“Please leave your resumes at home,” read Techfair’s preface to the event, reassuring students not to expect a stressful recruiting atmosphere.
So of course I did. Sure enough, I was asked for a resume at nearly every booth I stopped by, given several brochures on job opportunities while still unsure what the companies I was talking to actually did, and thrown a few interview-style questions. “Assume I’m thinking of a random number. What is your strategy to guess it in as few tries as possible?” And thus began the internship hunt.
Although Techfair is meant to be a fusion of technology exhibition and career fair, I felt a heavy emphasis on the latter. Even though I am only a freshman, I found most companies were willing to reach out and talk to me, much more so than I expected.
This may or may not be due to the fact that I’m Course 6. This turned out to be a mixed blessing. With summer fast approaching, I was happy to use Techfair as a launching pad for my internship search. However, I can imagine other students might appreciate a simple show of cool projects and technology. Several of my dorm-mates expressed disinterest because they felt there was no niche for those outside of Courses 2 and 6, a recurring complaint every year.
Although the fair was not what I initially expected, the Techfair management put on an impressive show with over 90 exhibitors, the largest number yet, and Rockwell Cage was packed throughout the day.
Even if you weren’t looking for a job, you could appreciate displays like a self-taught student’s handmade electric/acoustic violin, of which one piece took over 100 hours to carve.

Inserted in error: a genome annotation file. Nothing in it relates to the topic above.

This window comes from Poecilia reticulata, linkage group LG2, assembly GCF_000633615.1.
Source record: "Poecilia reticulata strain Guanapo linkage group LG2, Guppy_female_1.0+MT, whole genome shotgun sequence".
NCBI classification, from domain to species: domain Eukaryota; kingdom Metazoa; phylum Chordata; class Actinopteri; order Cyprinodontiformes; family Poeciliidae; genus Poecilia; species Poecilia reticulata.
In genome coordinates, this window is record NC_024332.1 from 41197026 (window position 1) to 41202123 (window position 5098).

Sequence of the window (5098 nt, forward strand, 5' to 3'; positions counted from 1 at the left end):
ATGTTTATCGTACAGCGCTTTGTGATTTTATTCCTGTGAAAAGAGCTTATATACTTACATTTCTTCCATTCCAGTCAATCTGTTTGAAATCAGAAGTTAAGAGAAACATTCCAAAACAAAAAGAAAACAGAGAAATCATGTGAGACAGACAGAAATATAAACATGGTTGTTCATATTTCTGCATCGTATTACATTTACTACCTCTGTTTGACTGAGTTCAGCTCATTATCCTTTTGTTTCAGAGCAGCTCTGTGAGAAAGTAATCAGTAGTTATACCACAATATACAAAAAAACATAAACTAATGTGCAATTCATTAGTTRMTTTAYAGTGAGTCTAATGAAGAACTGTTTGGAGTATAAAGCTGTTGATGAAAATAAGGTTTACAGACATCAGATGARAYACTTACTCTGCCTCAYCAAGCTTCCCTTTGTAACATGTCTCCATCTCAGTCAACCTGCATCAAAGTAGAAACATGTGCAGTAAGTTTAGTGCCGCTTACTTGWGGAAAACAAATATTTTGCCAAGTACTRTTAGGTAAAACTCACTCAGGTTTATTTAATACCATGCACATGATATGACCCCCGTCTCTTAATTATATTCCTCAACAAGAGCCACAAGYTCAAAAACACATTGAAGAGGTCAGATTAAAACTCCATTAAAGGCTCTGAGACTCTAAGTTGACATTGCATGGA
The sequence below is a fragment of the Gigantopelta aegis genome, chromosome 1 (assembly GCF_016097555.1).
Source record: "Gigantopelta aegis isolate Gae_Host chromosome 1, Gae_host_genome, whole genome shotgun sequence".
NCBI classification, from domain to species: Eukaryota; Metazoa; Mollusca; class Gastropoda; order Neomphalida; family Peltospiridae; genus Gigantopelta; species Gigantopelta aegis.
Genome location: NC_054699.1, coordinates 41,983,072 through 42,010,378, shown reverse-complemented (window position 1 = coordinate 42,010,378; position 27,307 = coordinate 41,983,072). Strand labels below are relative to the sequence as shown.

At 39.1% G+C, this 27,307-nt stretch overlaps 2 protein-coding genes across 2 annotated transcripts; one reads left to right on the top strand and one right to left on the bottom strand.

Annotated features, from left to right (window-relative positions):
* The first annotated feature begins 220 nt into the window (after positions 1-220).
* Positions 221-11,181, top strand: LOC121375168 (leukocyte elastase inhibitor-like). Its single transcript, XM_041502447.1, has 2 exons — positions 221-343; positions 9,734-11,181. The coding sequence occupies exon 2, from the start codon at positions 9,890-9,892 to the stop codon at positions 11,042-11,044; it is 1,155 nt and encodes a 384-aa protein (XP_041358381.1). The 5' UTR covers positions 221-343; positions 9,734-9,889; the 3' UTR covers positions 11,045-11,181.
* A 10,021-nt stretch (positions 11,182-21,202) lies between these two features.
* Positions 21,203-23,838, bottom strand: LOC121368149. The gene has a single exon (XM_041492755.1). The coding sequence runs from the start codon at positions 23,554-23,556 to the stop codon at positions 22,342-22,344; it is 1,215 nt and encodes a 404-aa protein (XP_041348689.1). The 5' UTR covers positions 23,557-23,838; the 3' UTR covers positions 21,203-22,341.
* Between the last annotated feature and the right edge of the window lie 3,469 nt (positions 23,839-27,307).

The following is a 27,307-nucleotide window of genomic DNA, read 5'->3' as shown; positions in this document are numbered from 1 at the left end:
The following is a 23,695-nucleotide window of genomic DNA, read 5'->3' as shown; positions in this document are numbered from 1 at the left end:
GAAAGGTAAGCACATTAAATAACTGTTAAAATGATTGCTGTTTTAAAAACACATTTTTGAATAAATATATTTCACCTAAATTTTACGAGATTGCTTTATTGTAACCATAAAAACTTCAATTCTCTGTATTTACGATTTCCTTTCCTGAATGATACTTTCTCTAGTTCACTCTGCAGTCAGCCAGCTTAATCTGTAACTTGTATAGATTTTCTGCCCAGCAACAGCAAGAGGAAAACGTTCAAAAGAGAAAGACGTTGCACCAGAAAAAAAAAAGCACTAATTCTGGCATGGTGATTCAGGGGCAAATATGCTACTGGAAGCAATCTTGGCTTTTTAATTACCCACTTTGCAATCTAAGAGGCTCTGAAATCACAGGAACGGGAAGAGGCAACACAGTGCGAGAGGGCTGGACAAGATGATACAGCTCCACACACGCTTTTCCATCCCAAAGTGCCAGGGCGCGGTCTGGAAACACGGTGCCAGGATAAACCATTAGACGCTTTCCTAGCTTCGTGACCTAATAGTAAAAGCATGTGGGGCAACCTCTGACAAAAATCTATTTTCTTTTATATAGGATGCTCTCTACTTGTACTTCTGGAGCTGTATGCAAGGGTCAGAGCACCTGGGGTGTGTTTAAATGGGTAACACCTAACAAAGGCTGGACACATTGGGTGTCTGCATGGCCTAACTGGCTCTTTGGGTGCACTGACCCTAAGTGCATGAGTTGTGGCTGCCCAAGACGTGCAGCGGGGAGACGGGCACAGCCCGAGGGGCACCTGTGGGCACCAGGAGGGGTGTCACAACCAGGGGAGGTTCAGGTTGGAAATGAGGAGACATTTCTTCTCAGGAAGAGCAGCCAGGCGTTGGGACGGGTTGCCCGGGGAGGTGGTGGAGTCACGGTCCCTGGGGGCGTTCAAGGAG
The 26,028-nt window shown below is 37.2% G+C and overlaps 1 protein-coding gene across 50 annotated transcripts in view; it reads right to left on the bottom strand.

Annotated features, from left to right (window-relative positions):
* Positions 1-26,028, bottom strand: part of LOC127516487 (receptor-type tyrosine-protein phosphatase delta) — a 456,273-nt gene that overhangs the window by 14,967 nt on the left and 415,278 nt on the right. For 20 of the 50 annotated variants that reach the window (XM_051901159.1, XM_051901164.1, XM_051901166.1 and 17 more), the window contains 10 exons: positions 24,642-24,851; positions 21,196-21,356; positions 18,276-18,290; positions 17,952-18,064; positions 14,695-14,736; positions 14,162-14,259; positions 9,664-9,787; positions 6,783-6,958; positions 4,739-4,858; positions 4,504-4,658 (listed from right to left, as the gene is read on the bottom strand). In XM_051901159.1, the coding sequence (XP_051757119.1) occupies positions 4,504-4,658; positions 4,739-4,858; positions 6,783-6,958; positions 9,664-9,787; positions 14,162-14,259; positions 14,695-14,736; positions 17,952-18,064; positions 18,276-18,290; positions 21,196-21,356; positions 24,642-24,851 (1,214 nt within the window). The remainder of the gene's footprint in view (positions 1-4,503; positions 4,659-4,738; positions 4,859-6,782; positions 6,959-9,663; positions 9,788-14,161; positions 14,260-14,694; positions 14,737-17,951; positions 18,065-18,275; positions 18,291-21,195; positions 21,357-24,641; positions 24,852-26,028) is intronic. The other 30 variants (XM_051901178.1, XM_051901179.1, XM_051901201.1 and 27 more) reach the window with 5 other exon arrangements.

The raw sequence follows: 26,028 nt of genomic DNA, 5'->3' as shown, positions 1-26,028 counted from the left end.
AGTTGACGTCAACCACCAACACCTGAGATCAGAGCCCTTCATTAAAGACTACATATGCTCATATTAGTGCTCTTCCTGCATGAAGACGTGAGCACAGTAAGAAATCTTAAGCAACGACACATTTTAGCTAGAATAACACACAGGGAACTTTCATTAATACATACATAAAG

Another of my favorite exhibits was student project BarBot, an autonomous bartender that will mix your favorite drink on the spot, in a nice red Solo cup.
Techfair, now in its ninth year, has grown to beyond its eponymous event to include, among other events, a post-fair formal banquet and afterparty.
It officially kicked off last Saturday with HackMIT, the largest campus hackathon of the year. HackMIT grew from just three schools last year to include 200 hackers from as far as Princeton and Columbia this past weekend.
The hackathon is arguably the best embodiment of MIT culture: innovation, enthused students, fearless coding, complemented by copious amounts of RedBull and bouts of powernaps in the wee hours of the morning. Jack Zhou, a kickoff speaker from Palantir, HackMIT’s sponsor, likened the hackathon experience to running a full marathon: unimaginably painful at times, but extremely gratifying at the finish line. By hack’s end, the twenty teams still remaining — stuffed with free Momogoose and sandwiches, I fell asleep long before the hackathon’s end — powered through their demos. The winning idea was a webcam that allows paralyzed users to dial phone numbers by tilts of their head.
TechTalks, the week’s final event, will be held this Friday from 4 to 8 p.m. They will feature speakers whose impressive achievements include making Popular Science Magazine’s list of “The Brilliant Ten” and New England’s Entrepreneur of the Year.
I plan on checking out the TechTalks. And next year, I will to Techfair (definitely with my resume), grab a few free t-shirts, and enter the raffles (I’m still eagerly waiting to see if I won the inflatable living room this year).